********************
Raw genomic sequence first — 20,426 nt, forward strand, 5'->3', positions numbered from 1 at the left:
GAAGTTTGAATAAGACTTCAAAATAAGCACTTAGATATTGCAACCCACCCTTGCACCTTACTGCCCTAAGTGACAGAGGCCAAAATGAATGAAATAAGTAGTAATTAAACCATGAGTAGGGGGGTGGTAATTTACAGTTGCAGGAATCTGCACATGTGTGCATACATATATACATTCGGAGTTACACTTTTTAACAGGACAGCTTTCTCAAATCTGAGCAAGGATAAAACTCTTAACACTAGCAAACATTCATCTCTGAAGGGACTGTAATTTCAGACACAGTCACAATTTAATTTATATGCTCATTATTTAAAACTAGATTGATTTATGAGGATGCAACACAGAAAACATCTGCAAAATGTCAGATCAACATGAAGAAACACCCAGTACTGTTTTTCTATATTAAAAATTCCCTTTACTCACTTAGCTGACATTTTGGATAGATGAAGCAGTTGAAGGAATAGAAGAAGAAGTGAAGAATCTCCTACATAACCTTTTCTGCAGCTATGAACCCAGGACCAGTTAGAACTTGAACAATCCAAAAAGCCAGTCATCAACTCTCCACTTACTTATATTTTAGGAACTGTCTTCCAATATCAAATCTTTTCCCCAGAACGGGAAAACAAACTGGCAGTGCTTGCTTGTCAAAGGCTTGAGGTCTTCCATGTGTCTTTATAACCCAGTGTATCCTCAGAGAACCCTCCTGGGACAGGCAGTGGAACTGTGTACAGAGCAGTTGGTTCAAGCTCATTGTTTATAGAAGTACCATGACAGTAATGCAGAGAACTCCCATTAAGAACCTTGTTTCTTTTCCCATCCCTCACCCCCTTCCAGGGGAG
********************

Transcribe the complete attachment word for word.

Raw genomic sequence first — 20,426 nt, forward strand, 5'->3', positions numbered from 1 at the left:
GAAGTTTGAATAAGACTTCAAAATAAGCACTTAGATATTGCAACCCACCCTTGCACCTTACTGCCCTAAGTGACAGAGGCCAAAATGAATGAAATAAGTAGTAATTAAACCATGAGTAGGGGGGTGGTAATTTACAGTTGCAGGAATCTGCACATGTGTGCATACATATATACATTCGGAGTTACACTTTTTAACAGGACAGCTTTCTCAAATCTGAGCAAGGATAAAACTCTTAACACTAGCAAACATTCATCTCTGAAGGGACTGTAATTTCAGACACAGTCACAATTTAATTTATATGCTCATTATTTAAAACTAGATTGATTTATGAGGATGCAACACAGAAAACATCTGCAAAATGTCAGATCAACATGAAGAAACACCCAGTACTGTTTTTCTATATTAAAAATTCCCTTTACTCACTTAGCTGACATTTTGGATAGATGAAGCAGTTGAAGGAATAGAAGAAGAAGTGAAGAATCTCCTACATAACCTTTTCTGCAGCTATGAACCCAGGACCAGTTAGAACTTGAACAATCCAAAAAGCCAGTCATCAACTCTCCACTTACTTATATTTTAGGAACTGTCTTCCAATATCAAATCTTTTCCCCAGAACGGGAAAACAAACTGGCAGTGCTTGCTTGTCAAAGGCTTGAGGTCTTCCATGTGTCTTTATAACCCAGTGTATCCTCAGAGAACCCTCCTGGGACAGGCAGTGGAACTGTGTACAGAGCAGTTGGTTCAAGCTCATTGTTTATAGAAGTACCATGACAGTAATGCAGAGAACTCCCATTAAGAACCTTGTTTCTTTTCCCATCCCTCACCCCCTTCCAGGGGAG